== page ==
“Market activity is the manifestation of beliefs through executed trades. When enough investors buy into the belief that certain patterns signify where a resistance and support level are located for an index or stock, then such notions become very real. The market’s belief dictates the market’s truth” (The Market Capitalist).
The stock market has long dictated the alleged truth due to the human tendency to acknowledge a delta in stock price and alter internal beliefs accordingly. Often, investors can be heard stating, “XYZ stock price is up. There must be some facts that I don’t yet know about, or that I don’t understand.” Such investors often adjust what they “know” about XYZ stock to make sense of the stock uptick in their minds.
At the extreme, and not outside the realm of possibility, the stock market becomes a self fulfilling prophecy* , such that the alleged truth becomes the actual truth, e.g. if aforementioned investor then begins buying large portions of XYZ stock and the increase in XYZ stock paves the way for a certain sector.
“Bear Market for Oil Caused by ‘Fake News’ Says Raymond James”
Analysts at Raymond James recently espoused that the bear market for oil has been caused by overly concerned investors distracted by a plethora of bearish headlines following price declines. The analysts believe US inventories, demand, and production have been misinterpreted.
“The recent collapse in oil prices was triggered by a breakdown in the technical charts but fueled by the ‘negative feedback loop’ of bearish headlines that usually follow price declines. Some oil price headlines have been misleading, or outright wrong, and they have distracted investors from what we believe is fundamentally a bullish overall picture.”
News headlines, according to Raymond James, have “amplified the downside” of events such as output recoveries from Libya and Nigeria, resilient U.S. shale drilling, and OPEC’s ability to cap global oil inventories. The analysts point to the following list of myths:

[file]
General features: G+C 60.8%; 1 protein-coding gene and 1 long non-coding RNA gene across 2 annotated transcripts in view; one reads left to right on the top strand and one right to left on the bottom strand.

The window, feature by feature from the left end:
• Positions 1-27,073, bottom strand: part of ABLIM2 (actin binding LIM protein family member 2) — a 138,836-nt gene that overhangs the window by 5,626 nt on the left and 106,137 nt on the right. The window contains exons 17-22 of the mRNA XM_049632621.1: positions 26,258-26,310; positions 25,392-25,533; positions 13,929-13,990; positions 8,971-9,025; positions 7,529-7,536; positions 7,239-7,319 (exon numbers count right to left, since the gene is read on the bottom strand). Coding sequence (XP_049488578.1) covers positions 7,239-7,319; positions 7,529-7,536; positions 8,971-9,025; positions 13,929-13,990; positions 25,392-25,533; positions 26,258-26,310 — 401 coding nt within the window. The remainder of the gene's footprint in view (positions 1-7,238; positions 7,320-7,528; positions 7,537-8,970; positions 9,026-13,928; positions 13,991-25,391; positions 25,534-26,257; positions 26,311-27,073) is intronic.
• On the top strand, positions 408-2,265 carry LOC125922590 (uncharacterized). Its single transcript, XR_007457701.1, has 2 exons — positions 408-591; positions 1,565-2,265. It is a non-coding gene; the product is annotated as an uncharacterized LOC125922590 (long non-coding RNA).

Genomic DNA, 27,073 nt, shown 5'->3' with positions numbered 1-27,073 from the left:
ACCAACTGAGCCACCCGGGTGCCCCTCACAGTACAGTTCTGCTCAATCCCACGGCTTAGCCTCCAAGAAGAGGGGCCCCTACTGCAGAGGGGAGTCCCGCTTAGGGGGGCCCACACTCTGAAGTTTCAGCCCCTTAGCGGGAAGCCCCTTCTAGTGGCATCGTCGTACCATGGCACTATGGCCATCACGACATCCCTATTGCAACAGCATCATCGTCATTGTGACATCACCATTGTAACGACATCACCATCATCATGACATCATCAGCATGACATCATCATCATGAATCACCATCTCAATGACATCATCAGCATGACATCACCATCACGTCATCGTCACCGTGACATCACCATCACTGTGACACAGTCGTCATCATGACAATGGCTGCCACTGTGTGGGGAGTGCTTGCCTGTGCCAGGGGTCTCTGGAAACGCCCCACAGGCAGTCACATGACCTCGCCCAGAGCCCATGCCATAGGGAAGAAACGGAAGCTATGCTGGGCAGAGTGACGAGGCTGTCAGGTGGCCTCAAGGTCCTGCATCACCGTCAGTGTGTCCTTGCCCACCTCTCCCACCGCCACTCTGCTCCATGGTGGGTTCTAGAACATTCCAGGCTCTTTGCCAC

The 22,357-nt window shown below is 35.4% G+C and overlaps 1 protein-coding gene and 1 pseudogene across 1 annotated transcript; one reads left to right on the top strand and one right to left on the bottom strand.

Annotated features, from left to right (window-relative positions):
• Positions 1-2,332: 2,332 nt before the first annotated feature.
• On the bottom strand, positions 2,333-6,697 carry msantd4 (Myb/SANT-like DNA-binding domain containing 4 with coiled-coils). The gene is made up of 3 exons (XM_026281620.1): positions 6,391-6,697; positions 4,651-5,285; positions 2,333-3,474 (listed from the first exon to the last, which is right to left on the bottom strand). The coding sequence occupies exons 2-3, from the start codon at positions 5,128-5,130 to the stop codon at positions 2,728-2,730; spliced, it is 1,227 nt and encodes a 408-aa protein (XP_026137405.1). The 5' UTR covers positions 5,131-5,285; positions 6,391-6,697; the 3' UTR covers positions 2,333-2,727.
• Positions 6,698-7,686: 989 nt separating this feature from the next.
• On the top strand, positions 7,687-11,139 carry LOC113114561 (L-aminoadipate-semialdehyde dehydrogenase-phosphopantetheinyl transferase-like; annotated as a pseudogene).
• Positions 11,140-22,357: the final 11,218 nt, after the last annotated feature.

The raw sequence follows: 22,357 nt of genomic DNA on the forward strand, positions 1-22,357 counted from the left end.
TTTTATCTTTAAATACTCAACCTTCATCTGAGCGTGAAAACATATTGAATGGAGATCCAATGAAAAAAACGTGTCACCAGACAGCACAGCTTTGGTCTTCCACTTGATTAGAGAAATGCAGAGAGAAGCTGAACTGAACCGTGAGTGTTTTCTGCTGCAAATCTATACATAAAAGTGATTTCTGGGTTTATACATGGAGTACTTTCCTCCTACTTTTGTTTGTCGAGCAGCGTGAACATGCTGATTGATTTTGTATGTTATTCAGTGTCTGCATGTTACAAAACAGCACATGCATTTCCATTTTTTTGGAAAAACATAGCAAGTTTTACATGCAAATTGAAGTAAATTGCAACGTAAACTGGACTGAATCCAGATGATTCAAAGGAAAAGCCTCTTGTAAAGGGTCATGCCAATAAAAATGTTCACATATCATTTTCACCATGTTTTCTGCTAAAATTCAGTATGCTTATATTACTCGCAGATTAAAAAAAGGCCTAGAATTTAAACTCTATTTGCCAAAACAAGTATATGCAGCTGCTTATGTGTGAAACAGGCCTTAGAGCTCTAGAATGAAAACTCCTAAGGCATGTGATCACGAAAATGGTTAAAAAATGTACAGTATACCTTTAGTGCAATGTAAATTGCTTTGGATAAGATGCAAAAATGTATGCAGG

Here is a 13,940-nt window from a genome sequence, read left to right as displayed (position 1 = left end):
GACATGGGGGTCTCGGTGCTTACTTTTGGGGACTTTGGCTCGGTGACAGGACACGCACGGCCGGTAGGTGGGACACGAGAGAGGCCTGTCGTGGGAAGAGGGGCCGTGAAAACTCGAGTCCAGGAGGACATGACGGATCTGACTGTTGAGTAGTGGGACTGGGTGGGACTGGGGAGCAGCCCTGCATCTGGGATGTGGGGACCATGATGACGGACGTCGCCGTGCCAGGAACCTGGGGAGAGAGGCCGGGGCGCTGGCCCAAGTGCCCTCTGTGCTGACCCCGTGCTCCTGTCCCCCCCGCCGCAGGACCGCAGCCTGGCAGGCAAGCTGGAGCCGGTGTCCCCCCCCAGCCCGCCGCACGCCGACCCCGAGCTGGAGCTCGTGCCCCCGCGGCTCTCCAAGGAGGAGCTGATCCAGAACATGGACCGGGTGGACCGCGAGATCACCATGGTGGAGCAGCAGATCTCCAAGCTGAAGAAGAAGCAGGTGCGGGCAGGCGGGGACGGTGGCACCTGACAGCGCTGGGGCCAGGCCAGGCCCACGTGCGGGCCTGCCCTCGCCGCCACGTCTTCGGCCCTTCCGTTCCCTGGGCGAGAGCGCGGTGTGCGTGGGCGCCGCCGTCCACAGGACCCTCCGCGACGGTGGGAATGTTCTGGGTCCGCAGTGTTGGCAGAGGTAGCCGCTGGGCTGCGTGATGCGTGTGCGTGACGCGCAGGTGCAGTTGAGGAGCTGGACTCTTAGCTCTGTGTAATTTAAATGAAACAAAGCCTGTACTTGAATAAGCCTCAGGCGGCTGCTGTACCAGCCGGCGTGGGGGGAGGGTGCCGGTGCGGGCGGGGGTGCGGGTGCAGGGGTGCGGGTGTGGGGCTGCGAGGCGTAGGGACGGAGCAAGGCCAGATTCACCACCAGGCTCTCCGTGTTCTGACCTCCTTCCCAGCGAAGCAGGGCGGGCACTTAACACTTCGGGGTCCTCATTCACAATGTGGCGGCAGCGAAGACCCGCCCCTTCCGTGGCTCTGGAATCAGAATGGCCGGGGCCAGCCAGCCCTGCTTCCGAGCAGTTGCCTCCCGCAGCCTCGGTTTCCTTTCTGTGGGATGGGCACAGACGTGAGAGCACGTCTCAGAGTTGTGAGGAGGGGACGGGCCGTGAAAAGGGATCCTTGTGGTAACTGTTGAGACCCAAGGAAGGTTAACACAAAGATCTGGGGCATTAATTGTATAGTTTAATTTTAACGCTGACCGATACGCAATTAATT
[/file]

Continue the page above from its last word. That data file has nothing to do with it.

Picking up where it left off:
Raymond James further contends that crude oil has the potential to rise by 45%. The analysts examined U.S. inventory data beginning in March to capture OPEC’s production cuts. Such data portrays that U.S. crude inventories have decreased by 280k barrels per day, compared to an average increase of 180k barrels a day during the same time period during prior years. “Moreover, factoring in stockpiles of refined products ‘would be more bullish than looking at the crude only trend.'” Raymond James reported that global oil inventories have been declining by about 1.2 million barrels a day for the past four months.
The company, however, is sitting lonely at the bullish table. Most other analysts are giving much more weight to rising U.S. production and Libya and Nigeria offsetting OPEC’s production cuts. As written one week ago by CNBC, “Don’t expect oil to reverse its bear market slump anytime soon, history shows”.
Predicting the short-term forecast of oil prices has always been a teetering game of seesaw, with winners and losers every day as new changes come to fruition. In the long run it seems reasonable to take a bullish view on oil. In the short-term? Only time will tell, but Raymond James sheds an important light on the phenomenon that can occur from a negative feedback loop caused by price declines and bearish headlines. Investors must ensure they are receiving a full story when conducting due diligence.
Exactly what quantity of the news we read is false? That question is beyond my realm of knowledge. In many cases, however, I believe it is not so much that the news is fake, but rather most news provides snapshots of specific data points riddled with opinions of a certain nature, and thus fails to fully explain an entire picture of reality. An article about the “threatening” oil output from Libya and Nigeria, for example, fails to detail OPEC’s production cuts successfully occurring elsewhere. Such an article isn’t lying to you, it’s just not providing the entire picture.
This poses a problem, as hundreds of thousands of articles are published every single day, many having an effect on market prices and subsequently investor action. Just how important is it that Tesla surpassed the market capitalization of GM and Ford? At the time, many articles were praising the future of electric vehicles. (GM, by the way, has already reclaimed its lead). One or two news sources is simply not enough for forecasting future prices.
Events, and reported news about such events, perpetuates a certain belief system until an event contrary to a prior belief occurs, and only when that contradictory event is strong enough in the opposite direction will the market change course.
So, I pose the question to my readers: Does the market dictate the truth or does the truth dictate the market?